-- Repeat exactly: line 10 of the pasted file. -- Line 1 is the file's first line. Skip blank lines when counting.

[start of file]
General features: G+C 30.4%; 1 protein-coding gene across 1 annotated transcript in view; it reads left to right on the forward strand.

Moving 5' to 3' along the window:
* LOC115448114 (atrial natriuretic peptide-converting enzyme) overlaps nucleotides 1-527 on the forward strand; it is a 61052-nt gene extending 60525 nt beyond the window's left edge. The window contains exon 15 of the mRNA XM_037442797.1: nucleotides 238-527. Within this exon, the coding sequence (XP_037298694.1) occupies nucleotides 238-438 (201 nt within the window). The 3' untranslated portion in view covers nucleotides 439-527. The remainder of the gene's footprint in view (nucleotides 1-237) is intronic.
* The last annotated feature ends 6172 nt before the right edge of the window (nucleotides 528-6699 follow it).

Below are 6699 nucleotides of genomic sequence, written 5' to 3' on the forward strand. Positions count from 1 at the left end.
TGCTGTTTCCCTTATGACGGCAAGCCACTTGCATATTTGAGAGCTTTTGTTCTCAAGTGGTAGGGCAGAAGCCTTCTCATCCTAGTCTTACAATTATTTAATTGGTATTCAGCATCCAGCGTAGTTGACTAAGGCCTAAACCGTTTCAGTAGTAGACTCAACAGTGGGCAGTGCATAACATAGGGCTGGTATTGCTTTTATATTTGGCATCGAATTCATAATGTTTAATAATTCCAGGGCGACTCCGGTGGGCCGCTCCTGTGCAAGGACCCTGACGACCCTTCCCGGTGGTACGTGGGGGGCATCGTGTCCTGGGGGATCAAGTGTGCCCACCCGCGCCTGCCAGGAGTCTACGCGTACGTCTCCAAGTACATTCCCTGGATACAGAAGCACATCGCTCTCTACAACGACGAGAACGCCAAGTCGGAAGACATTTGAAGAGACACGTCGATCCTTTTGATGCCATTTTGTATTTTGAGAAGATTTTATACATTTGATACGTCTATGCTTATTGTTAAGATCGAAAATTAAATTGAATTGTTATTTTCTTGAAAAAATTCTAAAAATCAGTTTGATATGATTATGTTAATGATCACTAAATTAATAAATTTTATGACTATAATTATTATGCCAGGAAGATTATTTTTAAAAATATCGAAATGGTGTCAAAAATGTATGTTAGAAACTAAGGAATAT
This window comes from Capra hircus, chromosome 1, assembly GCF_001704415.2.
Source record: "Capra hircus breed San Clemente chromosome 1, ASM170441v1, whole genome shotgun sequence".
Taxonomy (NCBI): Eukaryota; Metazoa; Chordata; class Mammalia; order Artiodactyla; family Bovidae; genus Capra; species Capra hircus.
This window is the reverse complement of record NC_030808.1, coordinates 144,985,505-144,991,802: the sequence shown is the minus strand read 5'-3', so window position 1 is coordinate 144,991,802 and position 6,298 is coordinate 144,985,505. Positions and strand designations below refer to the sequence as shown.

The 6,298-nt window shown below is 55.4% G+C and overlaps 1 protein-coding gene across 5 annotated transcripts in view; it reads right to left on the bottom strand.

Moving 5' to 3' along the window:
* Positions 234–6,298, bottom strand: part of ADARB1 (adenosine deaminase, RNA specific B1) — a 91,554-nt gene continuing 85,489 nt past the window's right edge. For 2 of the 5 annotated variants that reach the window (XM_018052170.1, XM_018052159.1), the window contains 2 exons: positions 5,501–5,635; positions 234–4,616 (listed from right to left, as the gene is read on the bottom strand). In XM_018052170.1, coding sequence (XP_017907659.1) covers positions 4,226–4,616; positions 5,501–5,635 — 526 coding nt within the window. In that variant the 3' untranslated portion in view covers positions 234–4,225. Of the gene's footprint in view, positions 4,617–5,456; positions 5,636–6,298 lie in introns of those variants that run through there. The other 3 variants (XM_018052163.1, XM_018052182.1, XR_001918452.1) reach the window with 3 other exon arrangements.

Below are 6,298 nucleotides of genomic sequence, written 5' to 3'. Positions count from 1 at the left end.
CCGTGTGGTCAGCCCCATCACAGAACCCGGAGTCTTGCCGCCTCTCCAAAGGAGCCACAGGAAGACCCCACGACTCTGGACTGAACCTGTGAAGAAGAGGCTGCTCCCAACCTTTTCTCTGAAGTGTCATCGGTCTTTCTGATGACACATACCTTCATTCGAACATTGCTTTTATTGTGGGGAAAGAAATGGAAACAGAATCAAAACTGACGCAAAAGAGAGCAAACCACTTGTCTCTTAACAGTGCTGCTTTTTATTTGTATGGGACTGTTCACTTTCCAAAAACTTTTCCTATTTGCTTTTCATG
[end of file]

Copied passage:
This window is the reverse complement of record NC_030808.1, coordinates 144,985,505-144,991,802: the sequence shown is the minus strand read 5'-3', so window position 1 is coordinate 144,991,802 and position 6,298 is coordinate 144,985,505. Positions and strand designations below refer to the sequence as shown.